UPDATE 4.30PM In a fresh blog post on last week's walkout, Riot has detailed two new measures it has put in place since.
First, there will be a new Diversity and Inclusion Rioters Council led by "engaged, thoughtful Rioters" to encourage discussions and highlight ways the company can improve. Second, Riot has invited "a diverse group" of staff to review the company's Code of Conduct.
The blog describes the walkout as "an important moment in our company's transformation".
Since this blog was put live, walkout organiser Jocelyn Monahan has told Kotaku that staff will now take further action. We're disappointed leadership doesn't seem to be considering any major changes to their active policy," Monaghan said. "That said, we're blown away by the passion, solidarity, and vulnerability that workers who support the walkout are showing."
ORIGINAL STORY 3.45PM League of Legends maker Riot Games will continue to insist on forced arbitration in its currently-ongoing gender discrimination lawsuits, despite a dramatic protest at its LA studio last week.
More than 150 staff walked out of work at Riot's Los Angeles campus on Tuesday 7th May to protest the company's handling of ongoing staff lawsuits and a studio "bro" culture labelled as systemically sexist by Kotaku's recent investigation.
"Ultimately, given the complexities of ongoing litigation, we will not change our employee argeements while in active litigation," a Riot Games spokesperson told Bloomberg today. "We know not everyone agrees with this decision, but we also know everyone does want Riot to continue to improve."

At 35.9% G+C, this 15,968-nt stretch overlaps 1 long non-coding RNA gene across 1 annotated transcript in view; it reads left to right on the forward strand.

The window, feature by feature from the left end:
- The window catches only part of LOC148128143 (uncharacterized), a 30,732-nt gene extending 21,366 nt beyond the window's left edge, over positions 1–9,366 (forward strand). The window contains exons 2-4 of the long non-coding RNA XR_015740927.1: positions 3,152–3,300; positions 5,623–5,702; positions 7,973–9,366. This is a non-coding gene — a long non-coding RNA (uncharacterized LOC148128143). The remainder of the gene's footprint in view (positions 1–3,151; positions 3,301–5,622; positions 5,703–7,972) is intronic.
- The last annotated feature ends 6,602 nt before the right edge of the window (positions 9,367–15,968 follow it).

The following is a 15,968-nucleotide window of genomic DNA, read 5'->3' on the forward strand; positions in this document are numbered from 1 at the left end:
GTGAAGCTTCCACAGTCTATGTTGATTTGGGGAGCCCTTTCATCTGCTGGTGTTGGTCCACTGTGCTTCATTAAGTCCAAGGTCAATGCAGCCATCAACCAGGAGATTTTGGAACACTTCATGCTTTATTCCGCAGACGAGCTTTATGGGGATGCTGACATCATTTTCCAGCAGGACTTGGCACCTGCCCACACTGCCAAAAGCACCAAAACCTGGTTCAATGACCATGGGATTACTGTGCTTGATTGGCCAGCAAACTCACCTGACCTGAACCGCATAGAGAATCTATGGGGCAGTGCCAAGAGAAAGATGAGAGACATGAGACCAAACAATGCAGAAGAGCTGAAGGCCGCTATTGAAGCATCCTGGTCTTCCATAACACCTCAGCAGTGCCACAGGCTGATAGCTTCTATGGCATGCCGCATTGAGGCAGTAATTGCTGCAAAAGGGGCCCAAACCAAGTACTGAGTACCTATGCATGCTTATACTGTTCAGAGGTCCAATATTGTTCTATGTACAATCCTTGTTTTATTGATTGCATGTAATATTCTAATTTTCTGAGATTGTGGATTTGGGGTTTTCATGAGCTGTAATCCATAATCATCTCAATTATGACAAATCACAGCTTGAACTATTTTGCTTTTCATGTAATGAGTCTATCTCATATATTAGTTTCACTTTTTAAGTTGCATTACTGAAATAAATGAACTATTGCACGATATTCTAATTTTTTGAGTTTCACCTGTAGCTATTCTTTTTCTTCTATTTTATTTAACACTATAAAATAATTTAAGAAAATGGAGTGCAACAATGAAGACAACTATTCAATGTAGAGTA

Riot previously said it would drop mandatory arbitration for future complaints of this nature - but will still insist on it for the current crop of cases. Why is arbitration such a sticking point? Staff say giving the company who they have grievance against control of the process means the process is inherently unfair and will be biased against them.
"Under forced arbitration, employees' only option is to resolve issues through a company-recommended arbitrator," a public FAQ on last week's walkout stated. "Because women and minorities are more likely to file discrimination and harassment suits, they're disproportionately impacted by these policies."
"We don't want to be silenced. We believe every one of us has the right to take action against rights violations. While private arbitration itself isn't necessarily bad, when dealing with the fallout of discrimination and harassment, it should be our lives, our choice. Private arbitration should not be forced."
Signs held at the protest included messages such as "Be The Company You Say You Are" and "I Reported And He Got Promoted".
At the time, striking workers said they would take further action if changes to the requirement for forced arbritration were not put in place by 16th May - yesterday.
For its part, Riot Games has acknowledged the need to address problems raised in the recent investigation and set out a 90-day plan in order to do so. But this sticking point of forced arbitration seems like it will overshadow this effort unless something budges.